Hand Dryers vs. Paper Towels: The Debate Rages On

By Sue Minichiello

paper-towel_vs_hand-dryerIt’s a decades-old question. What’s better, hand dryers or paper towels? Despite numerous studies (often funded by hand dryer or paper companies/associations) plus countless news articles, blog entries and opinion pieces that come down on one side or the other, in truth, the answer is: It depends.

For some building owners and managers, “better” means more environmentally friendly. For others, it means more hygienically effective. And for still others, it means both. What’s more, there are additional considerations — such as upfront investment vs. ongoing costs and user experience and preference — that influence what efficiencies can be gained by one method over the other.

This article endeavors to explore some of the most important factors related to environmental considerations and hygienic efficacy. The main environmental factors concern sustainability and life cycle. (Life cycle refers to the “cradle-to-grave” span of a product, i.e., raw materials, manufacturing, transportation, in-use, and disposal.) The chief hygienic elements involve preventing the spread of germs and bacteria on people’s hands and in restrooms.

Tracy Jensen, Business Development Specialist with Palmer Fixture and Julie Howard, VP & GM, Paper Towel Category with GP PRO (a division of Georgia-Pacific) lent their expertise to this article.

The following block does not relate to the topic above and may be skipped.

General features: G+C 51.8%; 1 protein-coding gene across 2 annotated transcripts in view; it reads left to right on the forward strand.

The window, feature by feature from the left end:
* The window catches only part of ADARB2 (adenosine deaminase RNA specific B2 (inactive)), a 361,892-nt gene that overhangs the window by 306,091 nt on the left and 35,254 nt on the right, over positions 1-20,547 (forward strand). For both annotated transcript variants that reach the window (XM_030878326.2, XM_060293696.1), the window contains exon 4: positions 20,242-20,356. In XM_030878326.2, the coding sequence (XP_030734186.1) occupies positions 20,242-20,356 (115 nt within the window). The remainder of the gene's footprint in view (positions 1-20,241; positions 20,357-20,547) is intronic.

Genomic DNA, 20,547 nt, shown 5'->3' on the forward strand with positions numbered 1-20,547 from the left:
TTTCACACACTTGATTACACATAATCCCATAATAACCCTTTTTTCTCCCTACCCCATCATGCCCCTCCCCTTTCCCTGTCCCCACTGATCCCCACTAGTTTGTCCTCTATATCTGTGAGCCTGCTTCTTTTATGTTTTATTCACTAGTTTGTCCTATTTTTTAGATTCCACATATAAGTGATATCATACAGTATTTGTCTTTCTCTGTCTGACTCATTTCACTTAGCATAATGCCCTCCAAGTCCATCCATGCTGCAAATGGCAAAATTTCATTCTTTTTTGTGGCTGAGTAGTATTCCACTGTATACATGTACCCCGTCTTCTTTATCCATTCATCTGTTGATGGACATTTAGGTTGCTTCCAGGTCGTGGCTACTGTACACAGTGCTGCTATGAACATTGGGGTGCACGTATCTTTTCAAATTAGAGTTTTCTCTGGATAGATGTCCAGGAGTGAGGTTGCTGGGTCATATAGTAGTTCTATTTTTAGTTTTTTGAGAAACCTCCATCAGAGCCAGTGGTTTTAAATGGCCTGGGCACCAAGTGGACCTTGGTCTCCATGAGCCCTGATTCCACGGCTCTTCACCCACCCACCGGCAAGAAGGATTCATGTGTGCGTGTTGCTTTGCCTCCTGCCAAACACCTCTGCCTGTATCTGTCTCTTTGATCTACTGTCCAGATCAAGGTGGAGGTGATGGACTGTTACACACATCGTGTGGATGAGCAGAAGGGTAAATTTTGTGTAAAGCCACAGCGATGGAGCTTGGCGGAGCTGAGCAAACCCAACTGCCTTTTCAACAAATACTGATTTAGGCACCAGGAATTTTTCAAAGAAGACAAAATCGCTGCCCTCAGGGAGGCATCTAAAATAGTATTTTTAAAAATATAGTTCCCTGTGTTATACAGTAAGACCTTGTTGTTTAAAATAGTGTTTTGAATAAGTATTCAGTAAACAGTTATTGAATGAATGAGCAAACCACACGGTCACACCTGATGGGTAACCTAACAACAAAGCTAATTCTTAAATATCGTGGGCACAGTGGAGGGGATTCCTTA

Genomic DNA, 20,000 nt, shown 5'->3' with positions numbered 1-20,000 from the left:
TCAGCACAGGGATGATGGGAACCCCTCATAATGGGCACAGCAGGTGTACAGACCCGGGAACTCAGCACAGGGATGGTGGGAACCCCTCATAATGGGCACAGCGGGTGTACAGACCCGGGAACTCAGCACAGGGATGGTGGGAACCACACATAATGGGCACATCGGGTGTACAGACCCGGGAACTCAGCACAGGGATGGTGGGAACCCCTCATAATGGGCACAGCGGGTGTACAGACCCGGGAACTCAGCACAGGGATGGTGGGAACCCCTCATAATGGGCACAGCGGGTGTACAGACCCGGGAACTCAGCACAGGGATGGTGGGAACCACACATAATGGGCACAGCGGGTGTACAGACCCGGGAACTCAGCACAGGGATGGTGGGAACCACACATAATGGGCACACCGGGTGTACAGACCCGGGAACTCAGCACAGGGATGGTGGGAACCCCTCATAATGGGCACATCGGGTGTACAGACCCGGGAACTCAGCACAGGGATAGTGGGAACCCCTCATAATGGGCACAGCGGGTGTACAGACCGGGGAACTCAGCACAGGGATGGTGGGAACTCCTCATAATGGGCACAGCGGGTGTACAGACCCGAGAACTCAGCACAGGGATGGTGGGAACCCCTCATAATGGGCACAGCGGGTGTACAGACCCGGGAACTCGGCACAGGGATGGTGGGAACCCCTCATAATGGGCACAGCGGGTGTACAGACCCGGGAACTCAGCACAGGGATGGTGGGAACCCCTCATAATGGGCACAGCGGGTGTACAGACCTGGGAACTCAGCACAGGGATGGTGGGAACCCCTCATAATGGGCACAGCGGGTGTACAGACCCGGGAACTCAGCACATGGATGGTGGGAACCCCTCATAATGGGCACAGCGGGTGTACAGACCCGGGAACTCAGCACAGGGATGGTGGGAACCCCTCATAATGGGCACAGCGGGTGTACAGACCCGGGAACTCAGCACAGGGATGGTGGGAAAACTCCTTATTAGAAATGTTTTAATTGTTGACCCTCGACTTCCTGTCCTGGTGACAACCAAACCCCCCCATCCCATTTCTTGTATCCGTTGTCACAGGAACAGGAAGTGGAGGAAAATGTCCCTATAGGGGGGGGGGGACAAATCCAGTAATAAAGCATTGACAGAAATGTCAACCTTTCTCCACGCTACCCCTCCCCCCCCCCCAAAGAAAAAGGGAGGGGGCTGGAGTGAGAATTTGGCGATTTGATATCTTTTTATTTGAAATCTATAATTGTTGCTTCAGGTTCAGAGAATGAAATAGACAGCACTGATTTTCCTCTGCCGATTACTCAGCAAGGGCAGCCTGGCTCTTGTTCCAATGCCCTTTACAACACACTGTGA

Jensen — whose company sells hand dryers and paper towel dispensers, but not paper — claims that hand dryers have less of a detrimental impact on the environment than paper towels. One of the major factors is the amount of actual waste produced with paper towel systems largely because people tend to take more towels than necessary. (See how users can easily reduce the number of paper towels they use per dry.)

“People take an average of 2 to 3 sheets per dry, when the job can be done with 1 to 1 ½ sheets,” Jensen says. “Even if an individual goes for two cycles with a hand dryer, there’s less impact than someone who takes one to 1 to 1 ½ sheets of paper towels in terms of the paper waste versus the energy consumed in the dry cycles.”

Both Jensen and Howard say that the type of paper towel dispenser or hand dryer also affects the impact.

The basic types of dispensers are:

  • Standard multi-fold towel dispenser